Complaints against ‘nightmare’ landlord keep piling up

New Orleans renter Jessica Spraggins had a hard time sleeping in her family’s three-bedroom, $2,600-a-month apartment after her bedroom ceiling partially collapsed. 

“When the city gets rain, so does our bedroom,” Spraggins said. 

The hole hadn’t always been there, she said, but rain leaking from the roof caused the collapse on May 31. Spraggins messaged her landlord, Laura Russell, that very day. Russell responded that she would send someone to look at the damage, according to screenshots of their text communications. Nobody ever came, Spraggins said. 

What did come was an eviction notice. Russell began eviction proceedings June 16 to remove the family from Apartment B at 7800 St.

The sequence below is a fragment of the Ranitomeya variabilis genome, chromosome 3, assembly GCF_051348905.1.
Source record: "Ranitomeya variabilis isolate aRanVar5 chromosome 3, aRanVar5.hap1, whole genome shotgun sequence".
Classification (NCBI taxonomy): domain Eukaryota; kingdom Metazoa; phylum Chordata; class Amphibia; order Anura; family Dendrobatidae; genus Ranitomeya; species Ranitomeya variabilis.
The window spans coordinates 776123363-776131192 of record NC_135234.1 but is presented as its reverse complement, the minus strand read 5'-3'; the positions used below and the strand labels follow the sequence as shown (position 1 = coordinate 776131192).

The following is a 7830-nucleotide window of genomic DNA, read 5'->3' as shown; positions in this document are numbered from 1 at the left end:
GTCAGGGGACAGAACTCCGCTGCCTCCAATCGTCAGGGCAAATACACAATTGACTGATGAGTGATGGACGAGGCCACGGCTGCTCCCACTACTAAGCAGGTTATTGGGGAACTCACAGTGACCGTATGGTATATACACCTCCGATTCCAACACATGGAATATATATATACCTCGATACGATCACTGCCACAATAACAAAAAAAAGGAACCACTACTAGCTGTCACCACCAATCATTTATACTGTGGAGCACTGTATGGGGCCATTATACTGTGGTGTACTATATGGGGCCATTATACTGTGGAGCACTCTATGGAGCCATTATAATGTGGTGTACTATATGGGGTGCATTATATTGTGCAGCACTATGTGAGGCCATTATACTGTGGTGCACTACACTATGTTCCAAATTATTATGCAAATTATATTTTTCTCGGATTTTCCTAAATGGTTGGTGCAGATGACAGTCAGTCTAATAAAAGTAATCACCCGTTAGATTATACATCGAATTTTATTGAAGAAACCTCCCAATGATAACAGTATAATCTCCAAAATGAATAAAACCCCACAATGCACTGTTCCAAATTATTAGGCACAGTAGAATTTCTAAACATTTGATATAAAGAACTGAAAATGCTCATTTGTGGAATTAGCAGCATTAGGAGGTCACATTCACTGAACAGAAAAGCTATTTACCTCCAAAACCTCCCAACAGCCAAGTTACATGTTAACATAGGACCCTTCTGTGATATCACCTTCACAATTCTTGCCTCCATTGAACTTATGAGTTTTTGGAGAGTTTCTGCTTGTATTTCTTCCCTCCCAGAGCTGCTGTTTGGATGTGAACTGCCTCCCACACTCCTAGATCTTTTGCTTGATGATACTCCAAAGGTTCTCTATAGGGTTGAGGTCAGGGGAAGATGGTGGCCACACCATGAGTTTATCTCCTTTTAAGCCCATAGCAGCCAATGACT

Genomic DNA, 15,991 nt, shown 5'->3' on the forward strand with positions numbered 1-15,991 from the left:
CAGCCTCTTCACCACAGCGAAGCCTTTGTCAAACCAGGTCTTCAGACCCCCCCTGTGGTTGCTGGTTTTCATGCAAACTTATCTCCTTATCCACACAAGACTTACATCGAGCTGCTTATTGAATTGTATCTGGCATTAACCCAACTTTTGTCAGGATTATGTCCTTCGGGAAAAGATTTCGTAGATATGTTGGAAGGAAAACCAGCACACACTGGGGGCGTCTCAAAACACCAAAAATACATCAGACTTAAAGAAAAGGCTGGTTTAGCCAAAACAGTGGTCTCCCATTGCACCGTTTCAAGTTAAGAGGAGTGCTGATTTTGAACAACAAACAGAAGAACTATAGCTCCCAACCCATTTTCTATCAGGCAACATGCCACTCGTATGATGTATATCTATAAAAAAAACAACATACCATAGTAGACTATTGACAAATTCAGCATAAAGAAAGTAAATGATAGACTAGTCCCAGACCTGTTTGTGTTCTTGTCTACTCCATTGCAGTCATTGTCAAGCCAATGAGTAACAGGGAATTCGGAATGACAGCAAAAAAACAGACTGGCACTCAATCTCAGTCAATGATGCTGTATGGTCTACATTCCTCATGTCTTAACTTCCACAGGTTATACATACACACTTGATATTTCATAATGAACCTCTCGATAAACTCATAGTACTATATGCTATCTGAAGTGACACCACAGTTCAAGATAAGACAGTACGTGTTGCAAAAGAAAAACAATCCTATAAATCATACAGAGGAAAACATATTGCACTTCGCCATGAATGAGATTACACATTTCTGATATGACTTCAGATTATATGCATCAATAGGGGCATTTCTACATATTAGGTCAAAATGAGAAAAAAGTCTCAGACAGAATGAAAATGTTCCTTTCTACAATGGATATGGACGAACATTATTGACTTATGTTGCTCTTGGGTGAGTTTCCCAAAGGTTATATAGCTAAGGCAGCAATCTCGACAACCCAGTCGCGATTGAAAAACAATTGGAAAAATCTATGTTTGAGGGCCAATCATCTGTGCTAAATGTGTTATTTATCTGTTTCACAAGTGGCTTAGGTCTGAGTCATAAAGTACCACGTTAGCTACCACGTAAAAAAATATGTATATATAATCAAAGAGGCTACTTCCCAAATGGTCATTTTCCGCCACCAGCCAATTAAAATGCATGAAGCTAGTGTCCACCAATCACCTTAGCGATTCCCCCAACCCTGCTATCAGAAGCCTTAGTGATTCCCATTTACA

Entrepreneur battles neighbors to open Daiquiri World restaurant

An old Church’s Chicken building on Louisiana Avenue has turned into a battleground for a neighborhood association and a fledgling entrepreneur who is renovating it into a full-service restaurant with alcohol sales. The Delachaise Neighborhood Association filed an appeal with the Board of Zoning Adjustments to stop work on the building two blocks from St. Charles Avenue. It alleges that the planned Daiquiri World will be a bar disguised as a restaurant and that the layout resembles a fast-food operation. The BZA staff recommended denying the appeal, stating that the plans show a standard restaurant. But the BZA board said those plans are incomplete and are not stamped by a licensed architect.

Affordable housing, child-care center proposed for blighted firehouse